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tax deductable stuff

Discussion in 'Accounting, Tax & Legal' started by voigtstr, 30th Jul, 2007.

  1. voigtstr

    voigtstr Well-Known Member

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    say I drew down $23k of equity which at 7.4% costs an extra $1702 of interest

    say I borrowed another $23k of margin loan at 8% costing $1840 interest.

    would the $3542 of interest effectively reduce my taxable income by 3542?

    say I'm earning $55k a year how much would I get back in tax just for the above deductable interest?

    witht the above example, if navra had a flat year and only got 10% return it looks like I would only make about $1058 net profit (not including tax)

    would the tax return make it more worthwhile?
     
  2. Simon Hampel

    Simon Hampel Co-founder Staff Member

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    You don't mention what you are using the borrowings for - we wouldn't want to assume that you are using them for investment purposes without you explcitly stating so ?
     
  3. voigtstr

    voigtstr Well-Known Member

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    I hereby explicitly state that the funds would be paying for navra retail fund.
     
  4. Rob G.

    Rob G. Well-Known Member

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    Yes the interest expense reduces your taxable income by this amount. But you are still out of pocket by 30 cents in the dollar on a 30% marginal tax rate.

    I reckon you are really asking a question about the viability of geared investments during times of low returns ?

    I cannot answer that one for you as it depends on your circumstances & strategy.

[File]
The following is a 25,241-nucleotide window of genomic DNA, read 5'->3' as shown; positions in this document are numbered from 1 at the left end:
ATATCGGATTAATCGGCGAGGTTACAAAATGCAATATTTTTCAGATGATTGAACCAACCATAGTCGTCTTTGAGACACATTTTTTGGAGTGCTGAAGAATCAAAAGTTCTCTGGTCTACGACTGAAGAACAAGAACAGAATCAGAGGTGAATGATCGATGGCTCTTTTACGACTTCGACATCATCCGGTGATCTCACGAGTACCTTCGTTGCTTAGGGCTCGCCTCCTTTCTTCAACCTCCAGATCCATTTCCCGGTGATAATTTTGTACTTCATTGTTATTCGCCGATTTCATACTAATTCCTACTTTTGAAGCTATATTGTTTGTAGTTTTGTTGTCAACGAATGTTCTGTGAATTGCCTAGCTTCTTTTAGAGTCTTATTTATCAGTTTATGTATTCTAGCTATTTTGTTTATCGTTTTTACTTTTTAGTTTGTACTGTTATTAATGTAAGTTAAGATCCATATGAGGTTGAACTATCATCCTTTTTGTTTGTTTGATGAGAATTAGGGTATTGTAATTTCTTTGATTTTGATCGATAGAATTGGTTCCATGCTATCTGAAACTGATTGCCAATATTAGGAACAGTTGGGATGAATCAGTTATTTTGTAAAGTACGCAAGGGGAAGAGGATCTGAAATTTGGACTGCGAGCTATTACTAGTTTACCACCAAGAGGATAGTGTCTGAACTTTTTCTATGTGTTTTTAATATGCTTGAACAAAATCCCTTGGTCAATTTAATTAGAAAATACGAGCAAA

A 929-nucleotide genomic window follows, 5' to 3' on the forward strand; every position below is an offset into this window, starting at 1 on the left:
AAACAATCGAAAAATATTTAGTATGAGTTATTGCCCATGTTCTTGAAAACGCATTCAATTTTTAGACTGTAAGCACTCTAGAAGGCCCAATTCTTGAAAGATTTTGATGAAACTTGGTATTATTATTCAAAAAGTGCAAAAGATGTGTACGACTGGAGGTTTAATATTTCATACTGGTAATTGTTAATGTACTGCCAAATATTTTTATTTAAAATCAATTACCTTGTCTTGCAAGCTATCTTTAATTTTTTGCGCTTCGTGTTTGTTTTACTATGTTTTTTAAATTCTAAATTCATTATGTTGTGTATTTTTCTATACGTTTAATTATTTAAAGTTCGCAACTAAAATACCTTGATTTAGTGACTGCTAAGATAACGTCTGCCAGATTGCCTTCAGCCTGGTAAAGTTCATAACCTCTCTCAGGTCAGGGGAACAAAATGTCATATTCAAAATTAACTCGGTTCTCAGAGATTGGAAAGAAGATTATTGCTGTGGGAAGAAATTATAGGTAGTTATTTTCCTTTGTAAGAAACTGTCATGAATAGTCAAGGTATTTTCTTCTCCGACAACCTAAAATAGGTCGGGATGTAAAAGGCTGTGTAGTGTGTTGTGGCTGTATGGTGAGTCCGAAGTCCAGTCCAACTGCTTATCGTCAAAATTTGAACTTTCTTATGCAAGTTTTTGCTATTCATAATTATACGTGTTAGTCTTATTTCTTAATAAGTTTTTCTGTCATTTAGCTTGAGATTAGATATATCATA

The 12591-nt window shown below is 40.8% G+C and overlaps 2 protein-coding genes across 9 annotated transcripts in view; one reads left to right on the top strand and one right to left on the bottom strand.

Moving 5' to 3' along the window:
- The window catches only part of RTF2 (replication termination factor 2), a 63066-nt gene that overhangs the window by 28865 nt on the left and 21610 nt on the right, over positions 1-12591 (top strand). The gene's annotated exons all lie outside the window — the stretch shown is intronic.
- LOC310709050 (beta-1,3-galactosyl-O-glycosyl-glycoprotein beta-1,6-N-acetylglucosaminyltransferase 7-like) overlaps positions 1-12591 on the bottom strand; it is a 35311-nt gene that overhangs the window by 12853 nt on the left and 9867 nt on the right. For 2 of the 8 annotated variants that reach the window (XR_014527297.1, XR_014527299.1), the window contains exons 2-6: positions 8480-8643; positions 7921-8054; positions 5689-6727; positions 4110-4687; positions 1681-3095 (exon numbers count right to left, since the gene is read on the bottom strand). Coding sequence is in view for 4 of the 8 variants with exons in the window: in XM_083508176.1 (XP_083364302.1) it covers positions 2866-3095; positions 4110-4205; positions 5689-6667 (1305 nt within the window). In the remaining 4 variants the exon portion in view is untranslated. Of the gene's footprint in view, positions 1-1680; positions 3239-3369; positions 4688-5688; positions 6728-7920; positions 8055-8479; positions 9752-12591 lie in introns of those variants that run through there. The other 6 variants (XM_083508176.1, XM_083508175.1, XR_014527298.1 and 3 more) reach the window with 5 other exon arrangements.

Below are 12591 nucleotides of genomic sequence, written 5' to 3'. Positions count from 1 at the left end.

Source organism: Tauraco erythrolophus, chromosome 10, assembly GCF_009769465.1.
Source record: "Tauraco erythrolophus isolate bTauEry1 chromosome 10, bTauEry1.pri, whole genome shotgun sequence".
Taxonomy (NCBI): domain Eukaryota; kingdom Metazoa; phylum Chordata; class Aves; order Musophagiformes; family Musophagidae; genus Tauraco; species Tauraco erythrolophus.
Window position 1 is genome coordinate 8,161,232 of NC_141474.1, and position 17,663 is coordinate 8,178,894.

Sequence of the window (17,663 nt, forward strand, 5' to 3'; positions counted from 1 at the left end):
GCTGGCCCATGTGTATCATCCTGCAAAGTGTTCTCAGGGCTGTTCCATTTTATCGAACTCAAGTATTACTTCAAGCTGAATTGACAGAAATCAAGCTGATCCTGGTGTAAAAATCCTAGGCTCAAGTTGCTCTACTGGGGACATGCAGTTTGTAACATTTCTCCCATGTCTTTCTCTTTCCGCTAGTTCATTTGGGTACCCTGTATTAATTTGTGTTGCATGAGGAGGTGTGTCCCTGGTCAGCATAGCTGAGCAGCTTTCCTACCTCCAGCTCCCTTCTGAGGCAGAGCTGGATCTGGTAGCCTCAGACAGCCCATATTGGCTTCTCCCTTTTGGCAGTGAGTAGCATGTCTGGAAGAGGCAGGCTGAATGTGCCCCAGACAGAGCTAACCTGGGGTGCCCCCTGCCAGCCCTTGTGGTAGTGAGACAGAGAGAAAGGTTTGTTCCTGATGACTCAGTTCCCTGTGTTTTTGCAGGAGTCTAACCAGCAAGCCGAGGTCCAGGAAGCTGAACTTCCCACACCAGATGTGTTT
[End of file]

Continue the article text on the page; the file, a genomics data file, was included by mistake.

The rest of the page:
Cheers,

    Rob
     
  5. voigtstr

    voigtstr Well-Known Member

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    and I would also pay 30 cents in the dolloar on the income from navra as well I take it?

    Circumstance:

    Currently buying a house worth 200k that has 167k owing on it. Dual income family both on approx 50k. As from jan/feb 2008 I will debt free apart from the mortgage.

    Strategy: I would like to follow the living on equity articles from this website.

    what step next?
     
  6. Rob G.

    Rob G. Well-Known Member

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    That is a question for the financial planners.

    I'll just emphasise a bit of GENERAL tax:

    At 30% rate you will pay tax on distributions at 30 cents in the dollar, unless you receive franking credits.

    You will not pay tax on unrealised capital gains and yet your wealth is increasing ! CGT may apply when sold though.

    You will get a tax deduction on your borrowings to purchase your investments, meaning interest effectively costs 70 cents per dollar. This is the 'tax shield' of deductible debt - but it still costs !

    If you wish to borrow against the security of your home, then provided the loan is used to gain your assessable income (e.g. purchase investments that pays dividends) then this borrowing is deductible.

    There are some good articles on the ATO website on basic taxation for investors. However, while structuring your affairs tax efficiently will improve your returns, you really need to talk to a financial planner about the whole investment exercise. No amount of tax breaks will turn a bad investment into a good one.

    Rob